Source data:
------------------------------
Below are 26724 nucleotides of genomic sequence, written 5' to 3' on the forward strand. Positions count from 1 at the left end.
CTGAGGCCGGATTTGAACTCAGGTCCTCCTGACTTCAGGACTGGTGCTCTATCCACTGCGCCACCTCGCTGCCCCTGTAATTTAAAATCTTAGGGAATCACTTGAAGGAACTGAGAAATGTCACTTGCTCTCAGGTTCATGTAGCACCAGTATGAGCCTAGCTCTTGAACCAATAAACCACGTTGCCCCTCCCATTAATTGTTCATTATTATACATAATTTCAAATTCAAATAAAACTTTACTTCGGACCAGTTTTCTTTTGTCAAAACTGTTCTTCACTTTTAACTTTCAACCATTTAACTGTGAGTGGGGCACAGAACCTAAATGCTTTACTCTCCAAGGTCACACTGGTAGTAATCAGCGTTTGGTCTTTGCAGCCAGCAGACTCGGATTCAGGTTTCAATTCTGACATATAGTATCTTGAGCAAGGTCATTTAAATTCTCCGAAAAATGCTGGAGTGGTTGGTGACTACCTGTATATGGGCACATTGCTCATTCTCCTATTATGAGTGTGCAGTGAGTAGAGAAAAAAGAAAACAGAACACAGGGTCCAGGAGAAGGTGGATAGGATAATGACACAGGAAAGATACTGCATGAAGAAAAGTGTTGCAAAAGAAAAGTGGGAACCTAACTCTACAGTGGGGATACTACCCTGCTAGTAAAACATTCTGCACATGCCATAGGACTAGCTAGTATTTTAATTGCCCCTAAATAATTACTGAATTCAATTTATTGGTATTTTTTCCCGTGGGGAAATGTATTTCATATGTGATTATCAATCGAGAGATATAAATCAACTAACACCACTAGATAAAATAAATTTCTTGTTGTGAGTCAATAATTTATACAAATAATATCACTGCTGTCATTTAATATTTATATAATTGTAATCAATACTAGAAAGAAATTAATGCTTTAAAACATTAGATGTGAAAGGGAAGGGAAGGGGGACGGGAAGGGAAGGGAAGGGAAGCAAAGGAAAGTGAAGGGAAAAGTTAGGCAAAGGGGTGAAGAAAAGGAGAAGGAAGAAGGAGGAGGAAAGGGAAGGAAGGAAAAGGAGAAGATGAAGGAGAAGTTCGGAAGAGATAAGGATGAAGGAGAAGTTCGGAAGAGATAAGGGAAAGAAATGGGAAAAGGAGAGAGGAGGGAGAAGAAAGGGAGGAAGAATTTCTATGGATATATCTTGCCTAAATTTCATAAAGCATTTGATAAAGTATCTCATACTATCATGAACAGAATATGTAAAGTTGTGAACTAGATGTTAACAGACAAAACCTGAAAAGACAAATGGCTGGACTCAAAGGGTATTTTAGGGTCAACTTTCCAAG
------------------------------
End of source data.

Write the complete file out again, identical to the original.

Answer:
Below are 26724 nucleotides of genomic sequence, written 5' to 3' on the forward strand. Positions count from 1 at the left end.
CTGAGGCCGGATTTGAACTCAGGTCCTCCTGACTTCAGGACTGGTGCTCTATCCACTGCGCCACCTCGCTGCCCCTGTAATTTAAAATCTTAGGGAATCACTTGAAGGAACTGAGAAATGTCACTTGCTCTCAGGTTCATGTAGCACCAGTATGAGCCTAGCTCTTGAACCAATAAACCACGTTGCCCCTCCCATTAATTGTTCATTATTATACATAATTTCAAATTCAAATAAAACTTTACTTCGGACCAGTTTTCTTTTGTCAAAACTGTTCTTCACTTTTAACTTTCAACCATTTAACTGTGAGTGGGGCACAGAACCTAAATGCTTTACTCTCCAAGGTCACACTGGTAGTAATCAGCGTTTGGTCTTTGCAGCCAGCAGACTCGGATTCAGGTTTCAATTCTGACATATAGTATCTTGAGCAAGGTCATTTAAATTCTCCGAAAAATGCTGGAGTGGTTGGTGACTACCTGTATATGGGCACATTGCTCATTCTCCTATTATGAGTGTGCAGTGAGTAGAGAAAAAAGAAAACAGAACACAGGGTCCAGGAGAAGGTGGATAGGATAATGACACAGGAAAGATACTGCATGAAGAAAAGTGTTGCAAAAGAAAAGTGGGAACCTAACTCTACAGTGGGGATACTACCCTGCTAGTAAAACATTCTGCACATGCCATAGGACTAGCTAGTATTTTAATTGCCCCTAAATAATTACTGAATTCAATTTATTGGTATTTTTTCCCGTGGGGAAATGTATTTCATATGTGATTATCAATCGAGAGATATAAATCAACTAACACCACTAGATAAAATAAATTTCTTGTTGTGAGTCAATAATTTATACAAATAATATCACTGCTGTCATTTAATATTTATATAATTGTAATCAATACTAGAAAGAAATTAATGCTTTAAAACATTAGATGTGAAAGGGAAGGGAAGGGGGACGGGAAGGGAAGGGAAGGGAAGCAAAGGAAAGTGAAGGGAAAAGTTAGGCAAAGGGGTGAAGAAAAGGAGAAGGAAGAAGGAGGAGGAAAGGGAAGGAAGGAAAAGGAGAAGATGAAGGAGAAGTTCGGAAGAGATAAGGATGAAGGAGAAGTTCGGAAGAGATAAGGGAAAGAAATGGGAAAAGGAGAGAGGAGGGAGAAGAAAGGGAGGAAGAATTTCTATGGATATATCTTGCCTAAATTTCATAAAGCATTTGATAAAGTATCTCATACTATCATGAACAGAATATGTAAAGTTGTGAACTAGATGTTAACAGACAAAACCTGAAAAGACAAATGGCTGGACTCAAAGGGTATTTTAGGGTCAACTTTCCAAG